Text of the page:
Tag Archives: Nanny State

Don’t Nanny Me: A London Store Protests Lifestyle Regulations

Risen eyebrows, perplexed faces: some visitors at The Society Club on Cheshire Street in Shoreditch, London looked slightly confused at the sight of the city’s very first Nanny Store on April 20. For one day only, the student group Students for Liberty and the Consumer Choice Center took on themselves to ridicule the creeping interventionist nature of what is often referred to as the Nanny State: the overregulation of people’s habits.

Chocolate bars, cans of soda, crisps: all plain packaged and covered in warning labels such as “Chocolate seriously increases your risk of obesity,” the products sold at the student’s Nanny Store surely come off as patronizing. “I wouldn’t want to live in country where this would be real,” says one customer.

“It was our goal to start the Nanny State Store in London to mock the increasing level of lifestyle regulations being passed by all levels of government. Students For Liberty has done this successfully around the world, and we wanted to bring the fight to the UK,” says Alex Christakou, local coordinator with Students For Liberty

Read more at the Daily Caller

Raising The Smoking Age To 21 Is a Terrible Idea

California has raised the smoking age from 18 to 21, and jurisdictions around the country are following suit.

New York City and Chicago have already passed similar legislation, placing America’s three largest cities at the heart of a growing nationwide push for “Tobacco 21.”

This is a terrible idea. It treats 18 to 21 year olds — who are encouraged to work, vote, and fight for their country — as people incapable of making basic life choices. And it won’t even reduce youth smoking rates.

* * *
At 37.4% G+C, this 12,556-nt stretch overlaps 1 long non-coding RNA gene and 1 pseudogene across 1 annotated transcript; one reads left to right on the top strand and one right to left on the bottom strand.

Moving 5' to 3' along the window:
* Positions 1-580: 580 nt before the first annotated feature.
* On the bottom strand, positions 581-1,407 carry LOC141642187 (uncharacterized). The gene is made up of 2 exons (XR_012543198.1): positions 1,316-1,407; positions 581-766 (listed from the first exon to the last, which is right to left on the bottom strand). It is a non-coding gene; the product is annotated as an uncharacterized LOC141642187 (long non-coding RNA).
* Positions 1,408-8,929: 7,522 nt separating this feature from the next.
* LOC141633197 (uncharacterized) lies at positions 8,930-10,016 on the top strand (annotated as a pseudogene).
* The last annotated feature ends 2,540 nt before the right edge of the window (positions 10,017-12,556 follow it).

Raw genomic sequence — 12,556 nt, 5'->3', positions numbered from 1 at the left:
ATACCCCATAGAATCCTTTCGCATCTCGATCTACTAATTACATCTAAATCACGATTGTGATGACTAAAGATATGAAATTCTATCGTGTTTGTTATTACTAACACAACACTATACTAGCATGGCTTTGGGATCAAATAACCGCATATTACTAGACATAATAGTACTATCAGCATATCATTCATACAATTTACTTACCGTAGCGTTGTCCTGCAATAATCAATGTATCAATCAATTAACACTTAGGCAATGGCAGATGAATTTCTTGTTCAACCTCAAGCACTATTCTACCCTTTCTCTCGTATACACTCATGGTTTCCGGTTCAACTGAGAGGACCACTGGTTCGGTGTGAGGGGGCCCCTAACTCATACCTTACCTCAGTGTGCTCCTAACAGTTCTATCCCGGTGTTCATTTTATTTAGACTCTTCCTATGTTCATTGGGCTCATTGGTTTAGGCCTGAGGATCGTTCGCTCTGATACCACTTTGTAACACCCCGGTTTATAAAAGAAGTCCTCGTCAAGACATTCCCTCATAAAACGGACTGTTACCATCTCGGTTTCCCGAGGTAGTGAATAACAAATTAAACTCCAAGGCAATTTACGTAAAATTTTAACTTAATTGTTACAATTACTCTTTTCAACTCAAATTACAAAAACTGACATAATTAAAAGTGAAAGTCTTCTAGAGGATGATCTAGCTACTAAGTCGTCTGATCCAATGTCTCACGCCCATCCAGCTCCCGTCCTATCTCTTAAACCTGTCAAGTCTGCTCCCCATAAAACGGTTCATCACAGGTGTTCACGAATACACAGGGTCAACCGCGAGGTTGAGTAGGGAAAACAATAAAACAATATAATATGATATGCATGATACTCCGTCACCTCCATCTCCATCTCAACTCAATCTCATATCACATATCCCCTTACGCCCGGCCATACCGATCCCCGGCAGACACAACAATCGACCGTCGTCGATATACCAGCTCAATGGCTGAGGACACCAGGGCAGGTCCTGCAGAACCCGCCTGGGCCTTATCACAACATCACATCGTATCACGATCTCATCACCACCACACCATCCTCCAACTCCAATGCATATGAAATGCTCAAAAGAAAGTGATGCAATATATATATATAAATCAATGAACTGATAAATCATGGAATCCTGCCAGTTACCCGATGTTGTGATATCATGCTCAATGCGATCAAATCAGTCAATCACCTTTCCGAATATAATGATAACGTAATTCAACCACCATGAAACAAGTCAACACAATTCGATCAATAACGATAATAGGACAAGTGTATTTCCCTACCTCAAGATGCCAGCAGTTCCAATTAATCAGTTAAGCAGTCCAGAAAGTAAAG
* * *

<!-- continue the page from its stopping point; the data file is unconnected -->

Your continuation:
The legislation’s motive is can be found in a 2014 Surgeon General’s Report about the negative effects of tobacco on “young people” below the age of 21.

he report warns of the pressure teens face to smoke. “The tobacco epidemic”, the report states, “was initiated and has been sustained by the aggressive strategies of the tobacco industry, which has deliberately misled the public on the risks of smoking cigarettes.”

Some people may be influenced to smoke. But the negative health impacts of smoking are now so widely known — they are displayed on every pack of cigarettes — that it’s ridiculous to assume the health consequences haven’t been considered.

Some people, young and old, evidently weigh the risks and choose to smoke despite the potential health effects. For those who are addicted, there are ways to get help.

Unable to understand this choice, the surgeon general’s report, and the advocates of “Tobacco 21,” have resorted to assuming that “young people” must be incapable of resisting the “indoctrination” of the tobacco companies. They are therefore calling for legislation.

But this attitude is completely inconsistent with how 18 year olds are treated, both legally and culturally.

Eighteen year olds help decide who governs the country; they pay taxes; they routinely take on potentially crippling levels of student debt; fight our nation’s wars; and if they commit a crime they are tried and sentenced as adults.

Surely they can be trusted to choose whether or not to smoke.

For all this coddling of young adults, raising the smoking age won’t do anything to reduce smoking rates among actual adolescents.

Read the full article at The Daily Caller.

How The New E-Cig Rules Hurt Americans

The FDA’s new regulations will destroy 99 percent of an industry that offers an option the Royal College of Physicians finds is 95 percent safer than cigarettes.

It is disheartening to see that the media’s near-exclusive focus while covering the Food and Drug Administration’s recent tobacco “deeming regs” has been on the provision that restricts e-cigarette sales to minors. The New York Times published an editorial entitled “Keeping E-Cigarettes Away From the Kids,” and the Huffington Post ran an article with the headline “Finally—Commonsense Protections for Our Kids From Tobacco.”

Most people agree minors should not have access to products that contain substantial levels of nicotine (and “substantial” is used because many foods contain trace amounts of nicotine). But, in focusing on this move, commentators are missing how the FDA’s new regulations will destroy 99 percent of an industry that offers an option the Royal College of Physicians finds is 95 percent safer than cigarettes.

The FDA’s regulations will force all e-cigarette products to go through the costly and time-consuming premarket tobacco product application process, a step that all but the big tobacco companies will not be able to comply with.

Read the full article at The Federalist.